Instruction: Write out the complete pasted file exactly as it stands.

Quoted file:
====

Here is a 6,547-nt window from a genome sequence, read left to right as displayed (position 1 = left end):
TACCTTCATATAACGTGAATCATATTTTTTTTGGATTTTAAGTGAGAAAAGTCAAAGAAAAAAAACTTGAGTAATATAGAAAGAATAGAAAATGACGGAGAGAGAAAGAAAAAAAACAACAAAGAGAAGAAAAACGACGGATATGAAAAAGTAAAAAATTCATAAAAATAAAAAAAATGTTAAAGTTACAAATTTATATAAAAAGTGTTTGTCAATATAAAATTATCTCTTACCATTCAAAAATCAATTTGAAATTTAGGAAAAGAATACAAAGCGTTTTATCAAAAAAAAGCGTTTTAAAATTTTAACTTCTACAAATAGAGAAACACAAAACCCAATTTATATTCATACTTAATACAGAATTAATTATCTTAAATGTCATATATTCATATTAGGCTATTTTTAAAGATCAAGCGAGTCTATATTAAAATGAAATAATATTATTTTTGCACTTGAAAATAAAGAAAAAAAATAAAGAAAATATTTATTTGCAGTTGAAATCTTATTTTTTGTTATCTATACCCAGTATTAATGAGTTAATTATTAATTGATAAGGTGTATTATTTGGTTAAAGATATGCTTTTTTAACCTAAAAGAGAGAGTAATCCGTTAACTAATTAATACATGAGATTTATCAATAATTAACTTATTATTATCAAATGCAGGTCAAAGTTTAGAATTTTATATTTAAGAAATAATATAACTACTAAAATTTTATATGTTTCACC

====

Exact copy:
Here is a 6,547-nt window from a genome sequence, read left to right as displayed (position 1 = left end):
TACCTTCATATAACGTGAATCATATTTTTTTTGGATTTTAAGTGAGAAAAGTCAAAGAAAAAAAACTTGAGTAATATAGAAAGAATAGAAAATGACGGAGAGAGAAAGAAAAAAAACAACAAAGAGAAGAAAAACGACGGATATGAAAAAGTAAAAAATTCATAAAAATAAAAAAAATGTTAAAGTTACAAATTTATATAAAAAGTGTTTGTCAATATAAAATTATCTCTTACCATTCAAAAATCAATTTGAAATTTAGGAAAAGAATACAAAGCGTTTTATCAAAAAAAAGCGTTTTAAAATTTTAACTTCTACAAATAGAGAAACACAAAACCCAATTTATATTCATACTTAATACAGAATTAATTATCTTAAATGTCATATATTCATATTAGGCTATTTTTAAAGATCAAGCGAGTCTATATTAAAATGAAATAATATTATTTTTGCACTTGAAAATAAAGAAAAAAAATAAAGAAAATATTTATTTGCAGTTGAAATCTTATTTTTTGTTATCTATACCCAGTATTAATGAGTTAATTATTAATTGATAAGGTGTATTATTTGGTTAAAGATATGCTTTTTTAACCTAAAAGAGAGAGTAATCCGTTAACTAATTAATACATGAGATTTATCAATAATTAACTTATTATTATCAAATGCAGGTCAAAGTTTAGAATTTTATATTTAAGAAATAATATAACTACTAAAATTTTATATGTTTCACC